Posts Tagged ‘debt’

The Tyranny of Debt

May 7, 2015

“(T)he United States waged a long war upon the ground, that governments are instituted to secure, and not to bestow, the freedom of property.” John Taylor, Construction Construed and Constitutions Vindicated, (1820), Sec. 1.

“To live securely happily and independently is the end and effect of liberty… All men are animated by the passion of acquiring and defending property, because property is the best support of that independency, so passionately desired by all men… as happiness is the effect of independency, and independency the effect of property; so certain property is the effect of liberty alone, and can only be secured by the laws of liberty; laws which are made by consent, and cannot be repealed without it.” Thomas Gordon, Cato’s Letters, No 68, (1721).

 

Against Exploitation

“Private property is the bulwark protecting the individual against exploitation by others,” Herman E. Daly wrote in Beyond Growth. “A property owner has an independent livelihood and need not accept whatever conditions of employment are offered.”

Indeed, Daly taps into the very essence of private property with these sentiments. If there is one single element of Marxism that presses the hardest against the individual’s freedoms, it is the question of property. While it is true that in a perfect world – wherein everyone’s sincerity of altruism would be above question – a society based on communal property may indeed be a workable framework.

But this is not a perfect world, and as sure as the sun rises in the east, there will always be those individuals who would eye the control of communal property as a means to power. In fact, we find in history that state control of property defines every major establishment of communism in the world. And while contemporary Marxists will contend the communism of the USSR and China does not represent “real” Marxism, it is fair to level these criticisms against Marxism until such time its followers show us a society in possession of a complete sincerity of altruism.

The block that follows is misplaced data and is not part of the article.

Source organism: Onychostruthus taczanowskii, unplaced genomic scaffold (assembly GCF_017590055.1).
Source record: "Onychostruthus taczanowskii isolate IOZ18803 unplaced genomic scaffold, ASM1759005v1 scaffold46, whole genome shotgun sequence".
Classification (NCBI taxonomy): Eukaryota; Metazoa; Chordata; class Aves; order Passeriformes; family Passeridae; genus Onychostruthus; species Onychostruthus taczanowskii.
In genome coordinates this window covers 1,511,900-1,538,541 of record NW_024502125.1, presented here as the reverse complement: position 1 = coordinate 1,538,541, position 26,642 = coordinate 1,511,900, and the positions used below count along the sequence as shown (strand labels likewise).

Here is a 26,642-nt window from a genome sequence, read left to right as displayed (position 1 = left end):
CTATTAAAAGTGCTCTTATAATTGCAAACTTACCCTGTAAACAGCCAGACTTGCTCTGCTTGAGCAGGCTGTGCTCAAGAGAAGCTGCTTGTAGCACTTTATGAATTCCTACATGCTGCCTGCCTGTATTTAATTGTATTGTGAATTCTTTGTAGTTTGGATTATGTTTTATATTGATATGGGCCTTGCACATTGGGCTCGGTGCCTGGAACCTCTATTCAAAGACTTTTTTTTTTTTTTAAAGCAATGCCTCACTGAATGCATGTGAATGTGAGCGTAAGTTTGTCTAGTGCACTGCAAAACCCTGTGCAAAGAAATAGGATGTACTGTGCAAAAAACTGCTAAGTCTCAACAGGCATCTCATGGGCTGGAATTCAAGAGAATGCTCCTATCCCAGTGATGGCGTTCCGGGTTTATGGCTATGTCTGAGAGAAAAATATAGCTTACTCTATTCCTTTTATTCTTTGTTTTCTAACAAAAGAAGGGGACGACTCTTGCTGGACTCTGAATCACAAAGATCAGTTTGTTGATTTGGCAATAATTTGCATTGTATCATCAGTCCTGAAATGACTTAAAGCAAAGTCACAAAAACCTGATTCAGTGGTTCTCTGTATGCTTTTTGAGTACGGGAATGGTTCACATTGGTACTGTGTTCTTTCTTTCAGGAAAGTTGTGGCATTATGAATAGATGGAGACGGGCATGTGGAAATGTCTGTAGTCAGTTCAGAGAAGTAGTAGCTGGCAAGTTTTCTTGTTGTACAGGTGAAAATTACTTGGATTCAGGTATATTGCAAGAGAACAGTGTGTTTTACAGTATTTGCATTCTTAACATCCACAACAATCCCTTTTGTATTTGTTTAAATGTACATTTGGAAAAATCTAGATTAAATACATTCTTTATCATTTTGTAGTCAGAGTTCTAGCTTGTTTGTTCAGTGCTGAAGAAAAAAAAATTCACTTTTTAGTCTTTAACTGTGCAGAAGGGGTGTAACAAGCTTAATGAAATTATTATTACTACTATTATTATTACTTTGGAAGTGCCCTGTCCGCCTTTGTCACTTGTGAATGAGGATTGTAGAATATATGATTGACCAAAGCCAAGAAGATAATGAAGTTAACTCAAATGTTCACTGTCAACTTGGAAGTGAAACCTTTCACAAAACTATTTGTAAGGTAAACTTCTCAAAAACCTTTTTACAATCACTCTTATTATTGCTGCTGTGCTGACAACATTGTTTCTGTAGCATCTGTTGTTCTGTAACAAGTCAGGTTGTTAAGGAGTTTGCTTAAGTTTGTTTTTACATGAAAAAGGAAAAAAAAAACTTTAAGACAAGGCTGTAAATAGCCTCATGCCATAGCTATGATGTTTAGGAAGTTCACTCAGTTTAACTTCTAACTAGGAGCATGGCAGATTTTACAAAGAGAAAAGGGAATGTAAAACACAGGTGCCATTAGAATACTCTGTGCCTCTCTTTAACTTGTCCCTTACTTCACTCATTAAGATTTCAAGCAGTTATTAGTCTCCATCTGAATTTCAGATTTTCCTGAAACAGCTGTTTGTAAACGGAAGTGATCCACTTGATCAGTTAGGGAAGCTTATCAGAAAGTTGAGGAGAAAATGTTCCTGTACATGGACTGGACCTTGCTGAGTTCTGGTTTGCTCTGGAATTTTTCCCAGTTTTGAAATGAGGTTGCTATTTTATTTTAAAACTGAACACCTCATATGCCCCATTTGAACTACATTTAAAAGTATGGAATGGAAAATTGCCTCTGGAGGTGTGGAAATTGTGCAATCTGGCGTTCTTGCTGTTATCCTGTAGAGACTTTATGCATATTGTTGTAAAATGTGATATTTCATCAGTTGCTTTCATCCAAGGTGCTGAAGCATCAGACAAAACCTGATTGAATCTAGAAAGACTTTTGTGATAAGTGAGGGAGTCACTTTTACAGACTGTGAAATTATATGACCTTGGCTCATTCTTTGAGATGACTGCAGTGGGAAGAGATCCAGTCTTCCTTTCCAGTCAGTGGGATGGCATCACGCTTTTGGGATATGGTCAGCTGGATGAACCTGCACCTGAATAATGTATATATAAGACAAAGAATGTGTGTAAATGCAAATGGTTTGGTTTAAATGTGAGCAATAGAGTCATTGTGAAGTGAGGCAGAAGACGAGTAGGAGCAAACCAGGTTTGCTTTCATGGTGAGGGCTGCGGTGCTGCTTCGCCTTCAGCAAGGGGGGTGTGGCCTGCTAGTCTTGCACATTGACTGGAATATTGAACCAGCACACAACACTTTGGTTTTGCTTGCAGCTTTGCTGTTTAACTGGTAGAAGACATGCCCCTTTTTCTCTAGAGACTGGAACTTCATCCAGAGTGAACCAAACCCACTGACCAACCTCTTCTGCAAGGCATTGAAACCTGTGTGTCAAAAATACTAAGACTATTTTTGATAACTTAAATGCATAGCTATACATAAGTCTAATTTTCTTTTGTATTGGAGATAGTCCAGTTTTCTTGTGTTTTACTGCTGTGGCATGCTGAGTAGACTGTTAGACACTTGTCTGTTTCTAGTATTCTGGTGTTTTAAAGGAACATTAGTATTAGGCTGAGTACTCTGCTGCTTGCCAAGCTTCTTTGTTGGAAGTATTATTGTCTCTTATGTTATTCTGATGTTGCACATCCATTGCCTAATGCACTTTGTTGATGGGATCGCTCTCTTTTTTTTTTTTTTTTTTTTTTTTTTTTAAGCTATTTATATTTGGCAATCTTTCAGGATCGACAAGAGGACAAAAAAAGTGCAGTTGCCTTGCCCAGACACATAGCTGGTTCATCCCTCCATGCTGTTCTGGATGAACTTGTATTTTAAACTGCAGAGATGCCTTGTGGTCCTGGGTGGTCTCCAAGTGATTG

It is for this reason, and others, that the tenant of private property continues to hold in free societies, at least for the foreseeable future. But there is another insidious threat to private property, one that Daly did not recognize in his statement above (but does so elsewhere in his works), and that threat is indebtedness.

The Big Lie

Today, “free” societies everywhere are populated with a large number of home and property owners, but only a small percentage outright own this property lien free. Almost all of it has been purchased with the help of a mortgage. And within this reality rests The Big Lie, that is, we live on the illusion that we are “homeowners.” Yet, unless we hold title to our property lien free, it is very difficult to align this illusion with reality. And so, to tap Daly’s passage again, encumbered homeowners are forced to “accept whatever conditions of employment are offered.” (more…)

Post-Consumer Society? Monetary Discipline Needed.

November 16, 2012

This morning, Bloomberg News reported the strengthening of the U.S. dollar. Citigroup sees this as the foreign-currency exchanges anticipating the end of the Federal Reserve’s monetary stimulus. Bloomberg News’ slant was this: Since the U.S. economy is strengthening, the Federal Reserve will pull back on its quantitative easing efforts.

I’m taking a contrarian view: The gain in the dollar isn’t based on some new-found confidence in the U.S. economy, but rather currency investors are simply seeking a safe haven in the coming deluge of economic weakness, taking advantage of the U.S. dollar’s global reserve currency status. Consider the recent headlines:

  • New York region’s manufacturing shrank for the fourth month
  • Jobless claims jumped in November of 2012
  • Euro area slumps into a recession for second time in four years
  • Consumer prices rose at a slower pace in October of 2012
  • U.S. industrial production drops 0.4%
  • Economist anticipate the United kingdom’s GDP shrinking in 4Q 2012
  • A recession looms in Japan

The upshot of all this is that as the dollar strengthens in a counter-intuitive cycle – after all, the Fed’s quantitative easing efforts should be weakening, not strengthening the dollar – this only encourages the modern monetary theorist’s thinking that the U.S. dollar has found some new reality, and monetary and fiscal stimulus can continue unabated.

This reminds me of the economists who, in the late ’90s, proclaimed the U.S. economy had become recession proof. (more…)


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